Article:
The Collation

Research and Exploration at the Folger

“A superfluous luxury”: the St. Dunstan illuminated editions

If you’re a regular user of the internet, you probably saw a multitude of images posted for the Bard’s birthday a few weeks ago. I can almost guarantee, though, that few were as opulent as the contribution from the University of Missouri Libraries Special Collections Tumblr: a beautiful leather-bound set of Shakespeare’s Sonnets with some striking illuminations.

On a whim, I did a quick search to see if the Folger also had a copy of this set—and we do! It was photographed for our Bindings Image Collection and is now fully cataloged in Hamnet (Folio PR2848 1901a Sh.Col.).

St. Dunstan Sonnets (front covers; part I on left)
St. Dunstan Sonnets (front covers; part I on left)

The colophon shows us that this is a St. Dunstan edition, specially illuminated for Howard T. Goodwin and signed by the illuminator, the publisher, and a representative of the University Press.

St. Dunstan Sonnets (colophon, part I)
St. Dunstan Sonnets (colophon, part I)

A revival of the lost art of illumination

The St. Dunstan editions were conceived of at the turn of the century by publisher George D. Sproul and coincided with a wave of renewed interest in book art, coming on the heels of the Arts and Crafts movement. Some earlier Arts & Crafts-era presses commissioned illuminations for their volumes—notably the Essex House Press—but most limited their artistic value to their typographic components and illustrations. By the turn of the 20th century, however, handlettering and illumination had begun a successful comeback: Boston’s Society of Arts and Crafts, of which artist and illuminator Ross Turner was a member, declared in a 1907 exhibition guide that “there has been a distinct improvement in both illumination and in lettering; the principles of which are better understood now than ten years ago.” 1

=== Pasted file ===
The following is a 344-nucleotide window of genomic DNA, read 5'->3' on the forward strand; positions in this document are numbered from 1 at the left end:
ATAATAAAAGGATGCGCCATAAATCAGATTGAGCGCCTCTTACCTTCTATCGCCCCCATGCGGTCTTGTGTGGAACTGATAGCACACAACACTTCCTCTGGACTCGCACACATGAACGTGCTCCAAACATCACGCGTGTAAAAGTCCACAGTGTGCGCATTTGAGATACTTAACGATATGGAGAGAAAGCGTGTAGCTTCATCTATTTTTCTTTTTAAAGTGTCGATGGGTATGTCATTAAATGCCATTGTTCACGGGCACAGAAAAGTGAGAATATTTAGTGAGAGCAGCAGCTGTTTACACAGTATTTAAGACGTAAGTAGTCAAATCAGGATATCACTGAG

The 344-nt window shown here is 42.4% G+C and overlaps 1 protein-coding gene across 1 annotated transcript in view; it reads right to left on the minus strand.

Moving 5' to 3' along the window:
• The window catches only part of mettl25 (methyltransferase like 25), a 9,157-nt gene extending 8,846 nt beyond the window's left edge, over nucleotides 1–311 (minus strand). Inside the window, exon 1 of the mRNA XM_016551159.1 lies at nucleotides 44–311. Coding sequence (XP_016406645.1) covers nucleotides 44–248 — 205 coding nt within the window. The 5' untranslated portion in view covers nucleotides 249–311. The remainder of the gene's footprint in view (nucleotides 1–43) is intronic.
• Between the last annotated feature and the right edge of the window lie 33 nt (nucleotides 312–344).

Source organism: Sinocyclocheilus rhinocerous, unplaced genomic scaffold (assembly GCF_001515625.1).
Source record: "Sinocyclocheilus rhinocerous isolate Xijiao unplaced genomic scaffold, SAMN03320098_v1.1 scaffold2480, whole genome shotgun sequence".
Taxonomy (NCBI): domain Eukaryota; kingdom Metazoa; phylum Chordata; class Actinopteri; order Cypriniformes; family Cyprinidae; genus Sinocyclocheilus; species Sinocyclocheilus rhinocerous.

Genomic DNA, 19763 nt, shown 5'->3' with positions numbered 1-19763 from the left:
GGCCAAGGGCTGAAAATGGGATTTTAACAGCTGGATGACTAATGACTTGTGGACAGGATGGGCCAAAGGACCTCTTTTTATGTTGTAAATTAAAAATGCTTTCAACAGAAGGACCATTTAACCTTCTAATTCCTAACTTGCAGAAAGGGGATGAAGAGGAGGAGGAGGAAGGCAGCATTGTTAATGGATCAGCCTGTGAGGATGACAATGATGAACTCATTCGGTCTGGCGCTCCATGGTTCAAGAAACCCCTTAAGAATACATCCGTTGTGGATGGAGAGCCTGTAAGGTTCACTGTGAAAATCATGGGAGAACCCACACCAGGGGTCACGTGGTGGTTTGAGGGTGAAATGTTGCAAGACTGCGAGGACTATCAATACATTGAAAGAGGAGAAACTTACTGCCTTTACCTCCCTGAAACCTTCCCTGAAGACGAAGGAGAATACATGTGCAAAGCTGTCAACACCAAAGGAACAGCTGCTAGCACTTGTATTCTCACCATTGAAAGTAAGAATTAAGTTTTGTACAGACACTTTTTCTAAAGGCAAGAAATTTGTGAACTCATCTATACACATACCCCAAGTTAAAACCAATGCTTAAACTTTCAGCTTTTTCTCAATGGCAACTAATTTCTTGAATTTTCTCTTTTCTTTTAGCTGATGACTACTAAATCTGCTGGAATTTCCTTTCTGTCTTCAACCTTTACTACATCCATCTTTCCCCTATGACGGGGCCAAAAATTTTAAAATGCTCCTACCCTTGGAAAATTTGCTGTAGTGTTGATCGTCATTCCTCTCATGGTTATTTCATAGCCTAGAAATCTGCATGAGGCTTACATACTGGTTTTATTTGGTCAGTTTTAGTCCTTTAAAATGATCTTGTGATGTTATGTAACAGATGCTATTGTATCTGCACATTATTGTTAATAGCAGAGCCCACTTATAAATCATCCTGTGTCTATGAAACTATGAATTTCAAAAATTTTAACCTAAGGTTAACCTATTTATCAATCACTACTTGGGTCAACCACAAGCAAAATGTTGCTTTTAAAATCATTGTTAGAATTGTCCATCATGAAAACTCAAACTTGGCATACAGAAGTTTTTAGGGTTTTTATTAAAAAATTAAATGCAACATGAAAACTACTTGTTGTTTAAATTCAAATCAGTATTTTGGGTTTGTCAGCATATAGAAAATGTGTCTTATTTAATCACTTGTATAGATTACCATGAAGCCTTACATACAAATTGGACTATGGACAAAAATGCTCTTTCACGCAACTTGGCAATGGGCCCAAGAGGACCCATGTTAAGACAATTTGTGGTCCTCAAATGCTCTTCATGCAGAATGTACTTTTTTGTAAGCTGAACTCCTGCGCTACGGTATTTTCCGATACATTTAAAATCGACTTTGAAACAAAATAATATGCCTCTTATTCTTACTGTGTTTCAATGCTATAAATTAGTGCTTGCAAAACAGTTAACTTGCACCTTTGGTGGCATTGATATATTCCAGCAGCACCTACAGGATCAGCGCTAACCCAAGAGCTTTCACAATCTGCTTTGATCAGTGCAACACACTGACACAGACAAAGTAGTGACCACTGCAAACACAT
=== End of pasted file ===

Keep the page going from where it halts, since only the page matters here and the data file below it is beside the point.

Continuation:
In his prospectus, Sproul marketed his luxurious editions as “a revival of the lost art of illumination,” an art which was “of the most remote antiquity,” having been made a “superfluous luxury” by the advent of the printing press. 2 The St. Dunstan editions, named for the 10th-century clergyman noted for his skill in painting, would be printed on Italian parchment 3, bound in intricately-designed leather bindings by the Trautz-Bauzonnet Bindery 4, and of course, extensively illuminated by hand.

Sonnet 1 (part I)
Sonnet 1 (part I)

The prospectus provides descriptions of ten schools of illumination, each of which is to be used for a different volume. Ross Turner, a well-known watercolorist and marine artist who also devoted years to the study of illumination, is listed as the sole illuminator, meaning that he would have had to illuminate at least 300 volumes by hand.

The slight glare at the bottom right, and the text from the next page faintly visible through this one, are signs that this is printed on vellum, not paper.
The slight glare at the bottom right, and the text from the next page faintly visible through this one, are signs that this is printed on parchment.

It seems that not all of Sproul’s planned details would be carried out as expected: the book’s record in WorldCat indicates that the University of Missouri’s copy, as well as a copy at Rhodes College, were illuminated by an Italian artist named Nestore Leoni. 5 Leoni’s artistic style, as shown below left on the title page of Missouri’s copy, is quite different from that of Ross Turner, as shown in the Folger’s copy, below right.

Nestore Leoni's title page illumination (left; courtesy of the University of Missouri Libraries); Ross Turner's (right; Folger copy)
Nestore Leoni’s title page illumination (left; courtesy of the University of Missouri Libraries); Ross Turner’s (right; Folger copy)